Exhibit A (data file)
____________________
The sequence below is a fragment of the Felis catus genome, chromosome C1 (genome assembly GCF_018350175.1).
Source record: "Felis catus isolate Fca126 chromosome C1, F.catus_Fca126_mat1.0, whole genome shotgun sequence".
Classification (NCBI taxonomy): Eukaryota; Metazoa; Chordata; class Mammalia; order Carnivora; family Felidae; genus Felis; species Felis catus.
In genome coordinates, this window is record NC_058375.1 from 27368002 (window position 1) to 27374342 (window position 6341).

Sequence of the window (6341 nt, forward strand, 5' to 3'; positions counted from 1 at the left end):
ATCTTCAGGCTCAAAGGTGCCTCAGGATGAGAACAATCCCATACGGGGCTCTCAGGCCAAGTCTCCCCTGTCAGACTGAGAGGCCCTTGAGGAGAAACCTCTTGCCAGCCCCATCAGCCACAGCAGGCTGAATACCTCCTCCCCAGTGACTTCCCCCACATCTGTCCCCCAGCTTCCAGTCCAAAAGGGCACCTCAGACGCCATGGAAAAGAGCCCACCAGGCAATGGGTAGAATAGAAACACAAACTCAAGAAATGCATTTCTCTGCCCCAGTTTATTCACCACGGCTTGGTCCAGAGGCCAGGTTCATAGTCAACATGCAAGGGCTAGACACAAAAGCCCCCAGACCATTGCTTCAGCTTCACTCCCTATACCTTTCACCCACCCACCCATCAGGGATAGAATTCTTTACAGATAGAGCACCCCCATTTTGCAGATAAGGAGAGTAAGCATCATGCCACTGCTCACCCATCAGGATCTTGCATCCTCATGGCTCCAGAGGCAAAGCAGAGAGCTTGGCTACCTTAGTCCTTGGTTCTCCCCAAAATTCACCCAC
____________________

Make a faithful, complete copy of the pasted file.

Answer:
The sequence below is a fragment of the Felis catus genome, chromosome C1 (genome assembly GCF_018350175.1).
Source record: "Felis catus isolate Fca126 chromosome C1, F.catus_Fca126_mat1.0, whole genome shotgun sequence".
Classification (NCBI taxonomy): Eukaryota; Metazoa; Chordata; class Mammalia; order Carnivora; family Felidae; genus Felis; species Felis catus.
In genome coordinates, this window is record NC_058375.1 from 27368002 (window position 1) to 27374342 (window position 6341).

Sequence of the window (6341 nt, forward strand, 5' to 3'; positions counted from 1 at the left end):
ATCTTCAGGCTCAAAGGTGCCTCAGGATGAGAACAATCCCATACGGGGCTCTCAGGCCAAGTCTCCCCTGTCAGACTGAGAGGCCCTTGAGGAGAAACCTCTTGCCAGCCCCATCAGCCACAGCAGGCTGAATACCTCCTCCCCAGTGACTTCCCCCACATCTGTCCCCCAGCTTCCAGTCCAAAAGGGCACCTCAGACGCCATGGAAAAGAGCCCACCAGGCAATGGGTAGAATAGAAACACAAACTCAAGAAATGCATTTCTCTGCCCCAGTTTATTCACCACGGCTTGGTCCAGAGGCCAGGTTCATAGTCAACATGCAAGGGCTAGACACAAAAGCCCCCAGACCATTGCTTCAGCTTCACTCCCTATACCTTTCACCCACCCACCCATCAGGGATAGAATTCTTTACAGATAGAGCACCCCCATTTTGCAGATAAGGAGAGTAAGCATCATGCCACTGCTCACCCATCAGGATCTTGCATCCTCATGGCTCCAGAGGCAAAGCAGAGAGCTTGGCTACCTTAGTCCTTGGTTCTCCCCAAAATTCACCCAC